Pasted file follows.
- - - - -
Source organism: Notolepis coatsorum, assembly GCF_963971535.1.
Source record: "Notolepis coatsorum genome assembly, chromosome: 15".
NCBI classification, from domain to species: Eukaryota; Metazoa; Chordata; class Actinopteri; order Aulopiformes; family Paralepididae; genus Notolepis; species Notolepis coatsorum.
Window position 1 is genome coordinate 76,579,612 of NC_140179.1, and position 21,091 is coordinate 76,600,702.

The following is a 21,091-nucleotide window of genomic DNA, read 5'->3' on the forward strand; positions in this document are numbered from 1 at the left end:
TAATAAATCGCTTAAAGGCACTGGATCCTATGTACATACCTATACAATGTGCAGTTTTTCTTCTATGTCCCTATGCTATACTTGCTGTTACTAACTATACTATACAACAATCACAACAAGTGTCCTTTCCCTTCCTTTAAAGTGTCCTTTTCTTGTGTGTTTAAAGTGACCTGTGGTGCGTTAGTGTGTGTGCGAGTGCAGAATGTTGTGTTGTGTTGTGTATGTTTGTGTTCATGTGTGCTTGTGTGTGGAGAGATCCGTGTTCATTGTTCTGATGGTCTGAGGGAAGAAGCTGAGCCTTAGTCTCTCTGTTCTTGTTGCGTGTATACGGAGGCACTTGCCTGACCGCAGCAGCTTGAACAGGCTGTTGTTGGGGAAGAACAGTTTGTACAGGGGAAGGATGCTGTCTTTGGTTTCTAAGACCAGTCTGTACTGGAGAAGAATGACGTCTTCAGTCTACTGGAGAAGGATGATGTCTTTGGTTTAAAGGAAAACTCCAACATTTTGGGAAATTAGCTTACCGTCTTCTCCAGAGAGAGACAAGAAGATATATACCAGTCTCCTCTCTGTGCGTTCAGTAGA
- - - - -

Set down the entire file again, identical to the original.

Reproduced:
Source organism: Notolepis coatsorum, assembly GCF_963971535.1.
Source record: "Notolepis coatsorum genome assembly, chromosome: 15".
NCBI classification, from domain to species: Eukaryota; Metazoa; Chordata; class Actinopteri; order Aulopiformes; family Paralepididae; genus Notolepis; species Notolepis coatsorum.
Window position 1 is genome coordinate 76,579,612 of NC_140179.1, and position 21,091 is coordinate 76,600,702.

The following is a 21,091-nucleotide window of genomic DNA, read 5'->3' on the forward strand; positions in this document are numbered from 1 at the left end:
TAATAAATCGCTTAAAGGCACTGGATCCTATGTACATACCTATACAATGTGCAGTTTTTCTTCTATGTCCCTATGCTATACTTGCTGTTACTAACTATACTATACAACAATCACAACAAGTGTCCTTTCCCTTCCTTTAAAGTGTCCTTTTCTTGTGTGTTTAAAGTGACCTGTGGTGCGTTAGTGTGTGTGCGAGTGCAGAATGTTGTGTTGTGTTGTGTATGTTTGTGTTCATGTGTGCTTGTGTGTGGAGAGATCCGTGTTCATTGTTCTGATGGTCTGAGGGAAGAAGCTGAGCCTTAGTCTCTCTGTTCTTGTTGCGTGTATACGGAGGCACTTGCCTGACCGCAGCAGCTTGAACAGGCTGTTGTTGGGGAAGAACAGTTTGTACAGGGGAAGGATGCTGTCTTTGGTTTCTAAGACCAGTCTGTACTGGAGAAGAATGACGTCTTCAGTCTACTGGAGAAGGATGATGTCTTTGGTTTAAAGGAAAACTCCAACATTTTGGGAAATTAGCTTACCGTCTTCTCCAGAGAGAGACAAGAAGATATATACCAGTCTCCTCTCTGTGCGTTCAGTAGA